Imagine skimming along at 13,000 feet, an undulating path underfoot. You're alone, above timberline, above the urban fray of political bullshitters, tedious Face-bookers and mass murdering psychopaths...above all the sordid megalomanic news of corporate greed and corruption. I tell ya, folks, now more than ever, depleted spirits cry out in desperate need of a wilderness recharge. Nothing—not drugs, alcohol or money—fills empty vessels with peace and contentment quite like a lonely alpine trail.
This time, Bobbie and I want to go somewhere less popular than Highland Mary Lakes...someplace empty of 8 passenger SUVs and plebeian Motor-heads revving ATVs.
Minnie Gulch is such a place, wallflower enough to fend off advances, yet easy on the eye and soul. Absent fanciful lakes and lore, mythos and pathos, people and machines; just a lonely above-timberline trail with restorative unbridled vistas.
Some might find Minnie Gulch unremarkable, especially this time of year toward summer's demise when tundra undergoes its annual metamorphosis from verdant green to flaxen gold.
After a couple gentle miles, Minnie Gulch intersects the CDT (Continental Divide Trail). Cool, maybe we'll run into some thru-hikers. I don't count thru-hikers invaders of solitude. On the contrary, they are fellow seekers of solitude.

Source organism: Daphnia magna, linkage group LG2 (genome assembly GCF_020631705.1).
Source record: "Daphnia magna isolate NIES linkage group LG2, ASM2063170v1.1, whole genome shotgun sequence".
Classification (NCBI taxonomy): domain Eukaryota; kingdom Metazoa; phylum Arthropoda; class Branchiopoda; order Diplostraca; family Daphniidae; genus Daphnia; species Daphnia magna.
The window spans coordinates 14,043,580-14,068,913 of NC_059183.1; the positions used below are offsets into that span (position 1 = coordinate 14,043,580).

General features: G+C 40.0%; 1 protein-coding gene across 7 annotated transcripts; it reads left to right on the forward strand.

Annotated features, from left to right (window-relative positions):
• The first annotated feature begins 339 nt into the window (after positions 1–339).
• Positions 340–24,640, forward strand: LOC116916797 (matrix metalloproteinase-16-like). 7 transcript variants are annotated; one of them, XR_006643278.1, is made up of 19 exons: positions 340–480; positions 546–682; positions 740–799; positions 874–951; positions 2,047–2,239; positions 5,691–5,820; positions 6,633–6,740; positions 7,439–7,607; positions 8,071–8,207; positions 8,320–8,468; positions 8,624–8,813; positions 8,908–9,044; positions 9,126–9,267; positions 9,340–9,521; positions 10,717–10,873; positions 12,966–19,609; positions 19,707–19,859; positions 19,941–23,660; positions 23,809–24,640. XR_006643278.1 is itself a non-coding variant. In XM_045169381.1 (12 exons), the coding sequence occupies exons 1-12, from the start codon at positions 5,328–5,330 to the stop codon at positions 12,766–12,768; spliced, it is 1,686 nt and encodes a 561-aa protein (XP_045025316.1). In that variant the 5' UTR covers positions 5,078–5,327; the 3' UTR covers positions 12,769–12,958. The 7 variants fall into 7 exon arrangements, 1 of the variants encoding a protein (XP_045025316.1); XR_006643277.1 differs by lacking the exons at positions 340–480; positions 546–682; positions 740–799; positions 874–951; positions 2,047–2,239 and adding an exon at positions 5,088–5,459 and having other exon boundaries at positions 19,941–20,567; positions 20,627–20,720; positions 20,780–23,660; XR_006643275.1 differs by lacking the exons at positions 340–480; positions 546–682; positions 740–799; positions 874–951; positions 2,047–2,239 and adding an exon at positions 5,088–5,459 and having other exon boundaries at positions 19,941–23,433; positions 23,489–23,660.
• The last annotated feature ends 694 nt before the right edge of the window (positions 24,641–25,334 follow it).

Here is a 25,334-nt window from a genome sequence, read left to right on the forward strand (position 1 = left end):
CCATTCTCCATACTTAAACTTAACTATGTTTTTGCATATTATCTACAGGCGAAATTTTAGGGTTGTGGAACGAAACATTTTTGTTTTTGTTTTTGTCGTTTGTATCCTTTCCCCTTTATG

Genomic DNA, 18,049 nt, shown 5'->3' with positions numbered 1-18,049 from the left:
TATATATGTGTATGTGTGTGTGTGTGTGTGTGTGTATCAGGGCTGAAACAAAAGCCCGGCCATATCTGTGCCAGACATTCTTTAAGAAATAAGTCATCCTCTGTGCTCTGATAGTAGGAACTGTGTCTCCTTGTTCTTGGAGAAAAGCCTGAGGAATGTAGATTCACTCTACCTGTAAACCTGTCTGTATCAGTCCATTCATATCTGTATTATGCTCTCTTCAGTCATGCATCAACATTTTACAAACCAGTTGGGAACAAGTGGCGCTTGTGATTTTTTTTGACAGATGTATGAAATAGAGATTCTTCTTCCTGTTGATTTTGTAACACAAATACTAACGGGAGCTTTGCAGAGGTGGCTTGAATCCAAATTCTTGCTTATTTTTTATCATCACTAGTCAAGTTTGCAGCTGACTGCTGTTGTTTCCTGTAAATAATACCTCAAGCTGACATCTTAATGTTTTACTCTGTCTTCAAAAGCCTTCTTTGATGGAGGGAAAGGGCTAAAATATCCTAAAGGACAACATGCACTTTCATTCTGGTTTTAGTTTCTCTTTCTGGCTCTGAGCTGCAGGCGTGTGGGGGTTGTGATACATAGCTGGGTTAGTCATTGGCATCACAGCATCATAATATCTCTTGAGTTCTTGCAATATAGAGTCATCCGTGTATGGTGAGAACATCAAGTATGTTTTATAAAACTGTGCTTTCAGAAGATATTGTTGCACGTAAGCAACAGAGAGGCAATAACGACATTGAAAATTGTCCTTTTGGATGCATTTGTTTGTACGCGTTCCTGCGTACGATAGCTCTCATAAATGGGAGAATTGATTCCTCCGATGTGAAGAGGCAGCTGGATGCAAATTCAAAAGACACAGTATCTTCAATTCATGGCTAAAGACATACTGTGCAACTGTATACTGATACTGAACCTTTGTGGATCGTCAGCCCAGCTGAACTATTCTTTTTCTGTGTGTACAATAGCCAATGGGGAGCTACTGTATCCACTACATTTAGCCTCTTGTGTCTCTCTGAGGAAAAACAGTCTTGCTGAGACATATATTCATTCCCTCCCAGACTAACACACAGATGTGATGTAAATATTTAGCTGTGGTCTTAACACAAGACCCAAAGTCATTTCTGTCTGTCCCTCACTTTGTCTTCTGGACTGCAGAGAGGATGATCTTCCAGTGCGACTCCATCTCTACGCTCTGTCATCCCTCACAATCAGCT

After intersecting the CDT, we couldn't decide whether to go left or right. Both directions rose to lofty ridge lines that appeared to offer great views into places we had yet to rest our eyes. We decided to do a both, first heading southwest Molas Pass-bound segment, then doubling back to explore the CDTs northeast toward Handies, Redcloud and Sunshine Peaks.
In all we met and talked to 5 hikers and one Bike-Packer (a seventh had earbuds in place and offered only a don't-bother-me nod). Otherwise, everybody else seemed to be in desperate need of conversation, most having been out since early July.
All had harrowing, wide-eyed weather stories...wind, rain, hail, snow and, of course, lightning. There are few places to hide above timberline, so if it's adventure you seek, the CDT should fill the bill. In such life and death situations regarding lightning, it helps to repeat the following mantra: The magic in life takes place at the edges of one's comfort zone.
We met the Bike-Packer pushing his bike up a grade too steep to pedal. He was from Mancos, and it was immediately apparent: there's no room for superfluous luxuries when Bike-Packing. Look how light he's traveling. Does he even have a sleeping bag in there? A tent? I'm impressed with his frugality.
Thunder rolls. A storm seems to be headed our direction. Time to get down. One thing we don't need, is another lightning story...
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